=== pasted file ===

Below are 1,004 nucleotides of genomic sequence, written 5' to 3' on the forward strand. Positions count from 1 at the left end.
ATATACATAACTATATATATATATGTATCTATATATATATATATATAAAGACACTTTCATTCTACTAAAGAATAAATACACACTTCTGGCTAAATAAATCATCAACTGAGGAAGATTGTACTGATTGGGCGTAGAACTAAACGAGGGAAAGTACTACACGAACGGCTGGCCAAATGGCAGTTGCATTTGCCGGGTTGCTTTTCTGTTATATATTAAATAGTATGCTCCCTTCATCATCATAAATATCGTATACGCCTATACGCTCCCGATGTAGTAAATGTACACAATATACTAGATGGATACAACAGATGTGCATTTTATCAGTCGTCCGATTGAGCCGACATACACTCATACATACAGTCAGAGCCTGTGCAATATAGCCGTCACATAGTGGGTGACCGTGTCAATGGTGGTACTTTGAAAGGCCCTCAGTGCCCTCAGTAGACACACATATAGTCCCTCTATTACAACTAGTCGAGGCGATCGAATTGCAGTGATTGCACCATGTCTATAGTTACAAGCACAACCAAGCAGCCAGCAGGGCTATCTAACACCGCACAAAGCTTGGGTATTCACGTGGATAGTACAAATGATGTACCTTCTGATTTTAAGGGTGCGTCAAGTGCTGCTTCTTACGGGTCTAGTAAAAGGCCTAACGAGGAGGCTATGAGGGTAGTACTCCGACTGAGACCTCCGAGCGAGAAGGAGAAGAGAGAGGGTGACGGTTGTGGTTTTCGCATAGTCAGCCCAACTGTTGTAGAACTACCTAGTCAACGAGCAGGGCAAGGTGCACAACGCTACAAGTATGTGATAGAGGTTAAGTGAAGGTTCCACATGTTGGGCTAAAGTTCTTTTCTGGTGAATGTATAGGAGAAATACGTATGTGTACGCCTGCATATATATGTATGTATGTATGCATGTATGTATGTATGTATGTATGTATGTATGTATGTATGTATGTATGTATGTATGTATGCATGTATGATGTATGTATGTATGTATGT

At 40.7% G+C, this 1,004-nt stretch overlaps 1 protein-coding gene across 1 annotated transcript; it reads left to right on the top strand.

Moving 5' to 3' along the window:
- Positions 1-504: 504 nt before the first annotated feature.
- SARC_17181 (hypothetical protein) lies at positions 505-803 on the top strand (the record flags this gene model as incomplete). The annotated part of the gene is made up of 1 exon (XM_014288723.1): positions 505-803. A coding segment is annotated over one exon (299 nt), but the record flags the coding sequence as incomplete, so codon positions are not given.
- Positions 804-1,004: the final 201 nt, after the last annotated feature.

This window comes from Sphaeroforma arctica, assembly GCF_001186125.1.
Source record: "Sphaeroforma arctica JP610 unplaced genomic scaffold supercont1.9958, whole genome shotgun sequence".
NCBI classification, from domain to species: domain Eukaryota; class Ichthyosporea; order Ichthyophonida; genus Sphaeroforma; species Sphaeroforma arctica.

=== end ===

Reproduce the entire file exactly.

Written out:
Below are 1,004 nucleotides of genomic sequence, written 5' to 3' on the forward strand. Positions count from 1 at the left end.
ATATACATAACTATATATATATATGTATCTATATATATATATATATAAAGACACTTTCATTCTACTAAAGAATAAATACACACTTCTGGCTAAATAAATCATCAACTGAGGAAGATTGTACTGATTGGGCGTAGAACTAAACGAGGGAAAGTACTACACGAACGGCTGGCCAAATGGCAGTTGCATTTGCCGGGTTGCTTTTCTGTTATATATTAAATAGTATGCTCCCTTCATCATCATAAATATCGTATACGCCTATACGCTCCCGATGTAGTAAATGTACACAATATACTAGATGGATACAACAGATGTGCATTTTATCAGTCGTCCGATTGAGCCGACATACACTCATACATACAGTCAGAGCCTGTGCAATATAGCCGTCACATAGTGGGTGACCGTGTCAATGGTGGTACTTTGAAAGGCCCTCAGTGCCCTCAGTAGACACACATATAGTCCCTCTATTACAACTAGTCGAGGCGATCGAATTGCAGTGATTGCACCATGTCTATAGTTACAAGCACAACCAAGCAGCCAGCAGGGCTATCTAACACCGCACAAAGCTTGGGTATTCACGTGGATAGTACAAATGATGTACCTTCTGATTTTAAGGGTGCGTCAAGTGCTGCTTCTTACGGGTCTAGTAAAAGGCCTAACGAGGAGGCTATGAGGGTAGTACTCCGACTGAGACCTCCGAGCGAGAAGGAGAAGAGAGAGGGTGACGGTTGTGGTTTTCGCATAGTCAGCCCAACTGTTGTAGAACTACCTAGTCAACGAGCAGGGCAAGGTGCACAACGCTACAAGTATGTGATAGAGGTTAAGTGAAGGTTCCACATGTTGGGCTAAAGTTCTTTTCTGGTGAATGTATAGGAGAAATACGTATGTGTACGCCTGCATATATATGTATGTATGTATGCATGTATGTATGTATGTATGTATGTATGTATGTATGTATGTATGTATGTATGTATGTATGCATGTATGATGTATGTATGTATGTATGT

At 40.7% G+C, this 1,004-nt stretch overlaps 1 protein-coding gene across 1 annotated transcript; it reads left to right on the top strand.

Moving 5' to 3' along the window:
- Positions 1-504: 504 nt before the first annotated feature.
- SARC_17181 (hypothetical protein) lies at positions 505-803 on the top strand (the record flags this gene model as incomplete). The annotated part of the gene is made up of 1 exon (XM_014288723.1): positions 505-803. A coding segment is annotated over one exon (299 nt), but the record flags the coding sequence as incomplete, so codon positions are not given.
- Positions 804-1,004: the final 201 nt, after the last annotated feature.

This window comes from Sphaeroforma arctica, assembly GCF_001186125.1.
Source record: "Sphaeroforma arctica JP610 unplaced genomic scaffold supercont1.9958, whole genome shotgun sequence".
NCBI classification, from domain to species: domain Eukaryota; class Ichthyosporea; order Ichthyophonida; genus Sphaeroforma; species Sphaeroforma arctica.